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Howard's End: New Research Reveals HRT Risks

Women taking hormone replacement therapy (HRT) are being advised to stop the treatment because of new research which shows life-threatening risks outweigh the benefits. Maree Howard writes.

An eight-year study of 16,000 women has been cut short after five years because researchers observed marked increases in the rate of stroke, breast cancer, blood clot and coronary heart disease.

Harvard Medical School Professor, Graham Colditz, said yesterday that the findings of the American trial showed the risks of HRT outweighed the benefits.

"Anyone who has been on HRT for more than a year should stop their medication and go back to their doctor to reassess their treatment," he said.

Concerned researchers have announced the study results two weeks before they were due to be published in the Journal of the American Medical Association.

The full results will be released in Brisbane, Australia, today.

The concerns raised in the study centre on the use of combined HRT by healthy, post-menopausal women for the prevention of disease.

"The whole purpose of healthy women taking long-term oestrogen/progestin therapy is to preserve health and prevent disease," Professor Colditz said.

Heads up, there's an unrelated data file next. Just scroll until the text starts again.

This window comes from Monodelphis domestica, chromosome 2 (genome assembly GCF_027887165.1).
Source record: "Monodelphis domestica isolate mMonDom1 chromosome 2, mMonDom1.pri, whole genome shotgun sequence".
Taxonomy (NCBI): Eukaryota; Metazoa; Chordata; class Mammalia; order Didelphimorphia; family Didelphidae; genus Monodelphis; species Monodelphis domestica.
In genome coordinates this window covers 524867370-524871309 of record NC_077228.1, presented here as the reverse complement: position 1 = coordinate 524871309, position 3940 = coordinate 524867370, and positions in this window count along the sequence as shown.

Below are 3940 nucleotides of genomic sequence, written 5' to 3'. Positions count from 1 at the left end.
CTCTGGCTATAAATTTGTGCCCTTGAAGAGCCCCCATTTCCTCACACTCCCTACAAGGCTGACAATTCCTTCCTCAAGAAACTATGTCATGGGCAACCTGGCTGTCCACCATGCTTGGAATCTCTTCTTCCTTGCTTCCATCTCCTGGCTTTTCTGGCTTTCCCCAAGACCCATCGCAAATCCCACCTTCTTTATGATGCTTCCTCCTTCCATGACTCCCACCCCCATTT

"The results of this study provide strong evidence that the opposite is happening," he said.

Professor Colditz said: "Given the size of the trial, it is unarguable that the risks outweigh the health benefits."

Results showed the stroke rate in the trial was 41 per cent higher in women who took the drug than in women who took a placebo.

Invasive breast cancer rates increased by 26 per cent, blood clots by 100 per cent, coronary heart disease by 29 per cent and cardiovascular disease by 22 per cent.

The benefits of combined oestrogen and progestin HRT included a 37 per cent drop in colorectal cancer rates and a 33 per cent reduction in hip fracture.

Women often use some form of HRT to relieve hot flushes and sexual problems and to prevent osteoporosis.

Professor Colditz said the trial had been the "most rigorous test" of HRT as a preventive treatment.

He said this Women's Health Initiative provides an important health answer for generations of post-menopausal women to come.

"Do not use oestrogen/progestin to prevent chronic disease," he said.

Cancer Council Australia chief executive Alan Coates said the Council would reserve judgement until it had reviewed the study.

"This is important data from a large, reputable study and the results should be seriously considered."

"Individual women need to be advised by their doctor about the risks and benefits of HRT," Mr Coates said.

The head of the Cancer Council, Dr Andrew Penman, said the research showed combined HRT led to a 26 per cent increase in breast cancer. "We feel quite strongly that the use of combined HRT for prevention should now be suspended."

The research showed adverse outcomes began appearing within two years after starting treatment.

Women on combined HRT are being advised to contact their doctor or call the help lines of the various support groups.


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